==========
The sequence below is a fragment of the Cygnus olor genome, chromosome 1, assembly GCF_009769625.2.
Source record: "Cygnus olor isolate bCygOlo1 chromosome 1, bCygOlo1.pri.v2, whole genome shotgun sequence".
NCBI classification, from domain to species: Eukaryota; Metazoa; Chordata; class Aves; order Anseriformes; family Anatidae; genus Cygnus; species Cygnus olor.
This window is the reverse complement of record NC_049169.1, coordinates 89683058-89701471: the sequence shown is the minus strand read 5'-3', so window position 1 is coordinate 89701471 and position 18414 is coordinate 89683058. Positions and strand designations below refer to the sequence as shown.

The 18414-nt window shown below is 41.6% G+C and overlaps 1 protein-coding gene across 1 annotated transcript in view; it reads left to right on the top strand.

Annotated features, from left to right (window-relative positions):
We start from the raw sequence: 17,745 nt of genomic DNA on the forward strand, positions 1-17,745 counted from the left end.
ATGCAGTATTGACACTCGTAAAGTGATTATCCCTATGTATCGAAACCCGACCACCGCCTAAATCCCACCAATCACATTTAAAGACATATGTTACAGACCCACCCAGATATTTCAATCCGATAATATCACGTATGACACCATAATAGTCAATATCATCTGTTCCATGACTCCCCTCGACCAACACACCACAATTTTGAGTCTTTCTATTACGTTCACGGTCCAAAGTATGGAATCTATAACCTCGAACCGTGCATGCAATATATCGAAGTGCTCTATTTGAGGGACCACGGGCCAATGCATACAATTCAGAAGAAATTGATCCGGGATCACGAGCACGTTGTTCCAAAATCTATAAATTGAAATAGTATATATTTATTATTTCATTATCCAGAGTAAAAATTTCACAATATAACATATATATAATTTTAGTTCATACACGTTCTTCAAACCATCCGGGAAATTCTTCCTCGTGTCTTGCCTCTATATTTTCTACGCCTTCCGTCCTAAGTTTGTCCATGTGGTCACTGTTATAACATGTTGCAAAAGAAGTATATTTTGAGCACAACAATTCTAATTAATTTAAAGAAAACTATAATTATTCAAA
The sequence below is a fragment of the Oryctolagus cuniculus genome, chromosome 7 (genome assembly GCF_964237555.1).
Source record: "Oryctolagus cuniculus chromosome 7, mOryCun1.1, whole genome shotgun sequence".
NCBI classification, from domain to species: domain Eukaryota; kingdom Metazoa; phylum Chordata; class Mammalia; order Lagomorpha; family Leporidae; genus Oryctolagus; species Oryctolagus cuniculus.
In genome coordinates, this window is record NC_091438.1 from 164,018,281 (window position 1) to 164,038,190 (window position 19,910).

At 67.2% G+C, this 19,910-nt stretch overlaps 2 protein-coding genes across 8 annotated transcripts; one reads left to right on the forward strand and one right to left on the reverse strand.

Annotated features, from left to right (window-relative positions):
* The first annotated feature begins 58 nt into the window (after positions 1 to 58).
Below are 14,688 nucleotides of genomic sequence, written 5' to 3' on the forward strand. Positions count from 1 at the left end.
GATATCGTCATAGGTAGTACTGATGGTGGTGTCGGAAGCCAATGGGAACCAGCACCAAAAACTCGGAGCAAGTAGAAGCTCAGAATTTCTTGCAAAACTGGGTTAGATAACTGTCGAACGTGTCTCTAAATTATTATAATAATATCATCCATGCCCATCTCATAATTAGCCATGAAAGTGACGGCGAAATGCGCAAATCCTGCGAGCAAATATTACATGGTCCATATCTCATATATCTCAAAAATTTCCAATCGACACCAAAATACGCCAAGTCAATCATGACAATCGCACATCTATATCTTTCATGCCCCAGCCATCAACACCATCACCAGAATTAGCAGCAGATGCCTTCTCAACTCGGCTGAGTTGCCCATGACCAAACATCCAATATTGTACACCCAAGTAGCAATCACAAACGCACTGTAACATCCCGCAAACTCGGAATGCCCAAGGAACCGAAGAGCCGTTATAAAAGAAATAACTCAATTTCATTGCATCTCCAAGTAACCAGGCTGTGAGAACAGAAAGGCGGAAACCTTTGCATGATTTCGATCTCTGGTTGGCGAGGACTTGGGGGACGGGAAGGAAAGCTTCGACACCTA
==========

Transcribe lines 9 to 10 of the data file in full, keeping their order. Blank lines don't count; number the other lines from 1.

The sequence below is a fragment of the Oryctolagus cuniculus genome, chromosome 7 (genome assembly GCF_964237555.1).
Source record: "Oryctolagus cuniculus chromosome 7, mOryCun1.1, whole genome shotgun sequence".